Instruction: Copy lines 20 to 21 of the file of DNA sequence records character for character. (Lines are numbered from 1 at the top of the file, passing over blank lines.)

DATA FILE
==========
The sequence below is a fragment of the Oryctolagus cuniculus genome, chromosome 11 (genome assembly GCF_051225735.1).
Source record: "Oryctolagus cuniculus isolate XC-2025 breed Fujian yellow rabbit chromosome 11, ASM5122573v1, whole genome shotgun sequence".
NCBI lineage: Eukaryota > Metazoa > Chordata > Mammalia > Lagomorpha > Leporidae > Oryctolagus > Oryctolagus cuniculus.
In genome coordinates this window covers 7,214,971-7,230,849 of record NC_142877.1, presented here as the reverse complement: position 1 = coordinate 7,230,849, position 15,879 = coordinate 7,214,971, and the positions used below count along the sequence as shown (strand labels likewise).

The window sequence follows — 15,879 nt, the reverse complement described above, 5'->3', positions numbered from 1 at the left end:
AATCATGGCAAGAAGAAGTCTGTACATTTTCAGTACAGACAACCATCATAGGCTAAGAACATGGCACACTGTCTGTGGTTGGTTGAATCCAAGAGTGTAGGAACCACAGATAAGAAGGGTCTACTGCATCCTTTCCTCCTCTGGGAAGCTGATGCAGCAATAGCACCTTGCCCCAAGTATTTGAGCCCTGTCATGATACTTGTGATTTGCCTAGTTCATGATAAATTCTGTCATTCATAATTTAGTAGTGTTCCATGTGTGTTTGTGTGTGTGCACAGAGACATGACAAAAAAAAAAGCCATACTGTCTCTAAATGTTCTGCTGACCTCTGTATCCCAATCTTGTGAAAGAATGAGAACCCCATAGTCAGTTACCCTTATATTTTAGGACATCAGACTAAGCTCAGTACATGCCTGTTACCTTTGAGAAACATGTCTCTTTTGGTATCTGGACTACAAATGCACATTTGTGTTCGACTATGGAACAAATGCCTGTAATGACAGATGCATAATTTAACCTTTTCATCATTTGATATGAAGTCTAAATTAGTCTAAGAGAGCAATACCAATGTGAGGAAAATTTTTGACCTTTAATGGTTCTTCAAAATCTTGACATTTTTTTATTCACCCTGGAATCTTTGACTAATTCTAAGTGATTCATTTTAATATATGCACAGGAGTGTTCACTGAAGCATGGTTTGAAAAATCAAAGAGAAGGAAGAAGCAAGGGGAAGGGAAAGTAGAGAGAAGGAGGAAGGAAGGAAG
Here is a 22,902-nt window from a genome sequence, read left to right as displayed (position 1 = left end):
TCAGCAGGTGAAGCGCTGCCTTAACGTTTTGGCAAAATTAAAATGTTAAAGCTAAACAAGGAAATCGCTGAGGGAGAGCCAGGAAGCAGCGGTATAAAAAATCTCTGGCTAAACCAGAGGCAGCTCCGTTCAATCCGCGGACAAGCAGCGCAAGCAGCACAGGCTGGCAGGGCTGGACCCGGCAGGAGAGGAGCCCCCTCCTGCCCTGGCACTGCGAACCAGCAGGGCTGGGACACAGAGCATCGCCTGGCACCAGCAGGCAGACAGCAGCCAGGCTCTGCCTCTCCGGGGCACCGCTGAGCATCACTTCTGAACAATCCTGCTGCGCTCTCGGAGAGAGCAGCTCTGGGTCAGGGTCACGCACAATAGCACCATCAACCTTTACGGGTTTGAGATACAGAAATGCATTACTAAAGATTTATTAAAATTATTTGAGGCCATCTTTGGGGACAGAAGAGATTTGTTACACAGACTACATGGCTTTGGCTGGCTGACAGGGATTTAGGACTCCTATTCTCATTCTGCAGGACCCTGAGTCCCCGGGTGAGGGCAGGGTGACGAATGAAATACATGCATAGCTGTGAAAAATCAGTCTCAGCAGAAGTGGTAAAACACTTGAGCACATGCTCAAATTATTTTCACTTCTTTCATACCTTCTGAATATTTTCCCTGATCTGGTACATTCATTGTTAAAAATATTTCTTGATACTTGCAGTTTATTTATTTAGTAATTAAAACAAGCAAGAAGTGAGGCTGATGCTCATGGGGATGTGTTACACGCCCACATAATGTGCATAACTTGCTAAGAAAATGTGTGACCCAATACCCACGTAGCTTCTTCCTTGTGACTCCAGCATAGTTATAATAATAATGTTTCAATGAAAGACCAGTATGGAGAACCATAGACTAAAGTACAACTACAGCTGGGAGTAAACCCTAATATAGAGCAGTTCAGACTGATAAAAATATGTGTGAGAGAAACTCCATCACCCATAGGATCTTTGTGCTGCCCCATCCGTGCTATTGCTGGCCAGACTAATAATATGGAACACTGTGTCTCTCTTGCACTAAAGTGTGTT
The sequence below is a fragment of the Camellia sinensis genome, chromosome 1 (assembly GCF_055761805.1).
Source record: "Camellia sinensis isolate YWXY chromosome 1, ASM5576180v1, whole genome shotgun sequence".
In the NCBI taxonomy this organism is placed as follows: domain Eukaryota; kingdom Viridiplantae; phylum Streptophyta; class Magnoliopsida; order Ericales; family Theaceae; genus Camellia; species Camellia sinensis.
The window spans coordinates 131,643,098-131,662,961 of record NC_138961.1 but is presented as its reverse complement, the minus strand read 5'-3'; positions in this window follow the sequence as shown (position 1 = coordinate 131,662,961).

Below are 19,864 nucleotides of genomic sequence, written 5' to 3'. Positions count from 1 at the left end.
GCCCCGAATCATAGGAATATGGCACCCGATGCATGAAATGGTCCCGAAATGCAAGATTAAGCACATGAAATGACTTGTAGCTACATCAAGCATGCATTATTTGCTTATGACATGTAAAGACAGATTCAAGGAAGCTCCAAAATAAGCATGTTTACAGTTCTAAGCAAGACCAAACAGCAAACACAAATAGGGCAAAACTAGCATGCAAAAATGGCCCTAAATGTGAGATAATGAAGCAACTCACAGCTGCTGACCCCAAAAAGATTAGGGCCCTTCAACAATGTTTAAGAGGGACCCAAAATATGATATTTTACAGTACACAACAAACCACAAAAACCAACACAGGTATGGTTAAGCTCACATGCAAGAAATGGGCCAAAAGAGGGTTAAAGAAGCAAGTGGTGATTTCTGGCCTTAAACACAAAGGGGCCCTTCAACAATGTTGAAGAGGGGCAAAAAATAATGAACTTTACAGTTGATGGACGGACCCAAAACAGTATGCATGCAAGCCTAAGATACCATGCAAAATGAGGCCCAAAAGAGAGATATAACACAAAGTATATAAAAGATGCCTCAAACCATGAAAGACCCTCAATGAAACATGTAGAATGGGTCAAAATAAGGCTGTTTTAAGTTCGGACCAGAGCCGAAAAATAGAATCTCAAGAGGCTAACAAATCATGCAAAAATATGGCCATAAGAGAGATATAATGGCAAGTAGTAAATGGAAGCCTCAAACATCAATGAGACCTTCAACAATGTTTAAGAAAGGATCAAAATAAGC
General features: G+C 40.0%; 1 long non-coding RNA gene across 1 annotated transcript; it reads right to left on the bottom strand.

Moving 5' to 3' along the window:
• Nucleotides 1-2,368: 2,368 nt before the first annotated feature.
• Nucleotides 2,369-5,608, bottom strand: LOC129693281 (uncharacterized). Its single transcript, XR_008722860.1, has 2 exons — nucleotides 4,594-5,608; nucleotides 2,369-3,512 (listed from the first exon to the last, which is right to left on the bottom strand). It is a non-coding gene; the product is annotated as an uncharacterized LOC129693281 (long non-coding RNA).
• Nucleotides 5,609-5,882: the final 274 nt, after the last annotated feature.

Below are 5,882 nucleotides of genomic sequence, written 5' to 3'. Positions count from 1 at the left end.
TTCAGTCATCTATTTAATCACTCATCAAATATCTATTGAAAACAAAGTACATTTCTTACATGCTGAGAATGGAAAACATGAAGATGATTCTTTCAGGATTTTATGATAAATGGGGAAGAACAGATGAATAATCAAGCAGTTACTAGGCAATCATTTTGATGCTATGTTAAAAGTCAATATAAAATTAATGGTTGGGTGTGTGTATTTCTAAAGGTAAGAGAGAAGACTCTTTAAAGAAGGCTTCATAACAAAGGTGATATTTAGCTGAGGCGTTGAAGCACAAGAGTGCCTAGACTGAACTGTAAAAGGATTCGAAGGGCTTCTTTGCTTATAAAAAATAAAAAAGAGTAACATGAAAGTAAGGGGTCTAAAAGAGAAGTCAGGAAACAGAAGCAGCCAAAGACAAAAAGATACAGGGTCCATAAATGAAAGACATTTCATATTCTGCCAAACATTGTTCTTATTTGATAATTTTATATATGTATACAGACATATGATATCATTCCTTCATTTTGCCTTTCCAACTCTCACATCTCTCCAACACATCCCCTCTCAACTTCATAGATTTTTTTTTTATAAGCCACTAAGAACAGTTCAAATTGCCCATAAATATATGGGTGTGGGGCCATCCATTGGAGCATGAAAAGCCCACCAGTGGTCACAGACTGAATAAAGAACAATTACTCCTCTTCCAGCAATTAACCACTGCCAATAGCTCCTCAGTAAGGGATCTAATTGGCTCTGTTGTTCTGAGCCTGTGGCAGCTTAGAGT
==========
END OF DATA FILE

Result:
Below are 5,882 nucleotides of genomic sequence, written 5' to 3'. Positions count from 1 at the left end.
TTCAGTCATCTATTTAATCACTCATCAAATATCTATTGAAAACAAAGTACATTTCTTACATGCTGAGAATGGAAAACATGAAGATGATTCTTTCAGGATTTTATGATAAATGGGGAAGAACAGATGAATAATCAAGCAGTTACTAGGCAATCATTTTGATGCTATGTTAAAAGTCAATATAAAATTAATGGTTGGGTGTGTGTATTTCTAAAGGTAAGAGAGAAGACTCTTTAAAGAAGGCTTCATAACAAAGGTGATATTTAGCTGAGGCGTTGAAGCACAAGAGTGCCTAGACTGAACTGTAAAAGGATTCGAAGGGCTTCTTTGCTTATAAAAAATAAAAAAGAGTAACATGAAAGTAAGGGGTCTAAAAGAGAAGTCAGGAAACAGAAGCAGCCAAAGACAAAAAGATACAGGGTCCATAAATGAAAGACATTTCATATTCTGCCAAACATTGTTCTTATTTGATAATTTTATATATGTATACAGACATATGATATCATTCCTTCATTTTGCCTTTCCAACTCTCACATCTCTCCAACACATCCCCTCTCAACTTCATAGATTTTTTTTTTATAAGCCACTAAGAACAGTTCAAATTGCCCATAAATATATGGGTGTGGGGCCATCCATTGGAGCATGAAAAGCCCACCAGTGGTCACAGACTGAATAAAGAACAATTACTCCTCTTCCAGCAATTAACCACTGCCAATAGCTCCTCAGTAAGGGATCTAATTGGCTCTGTTGTTCTGAGCCTGTGGCAGCTTAGAGT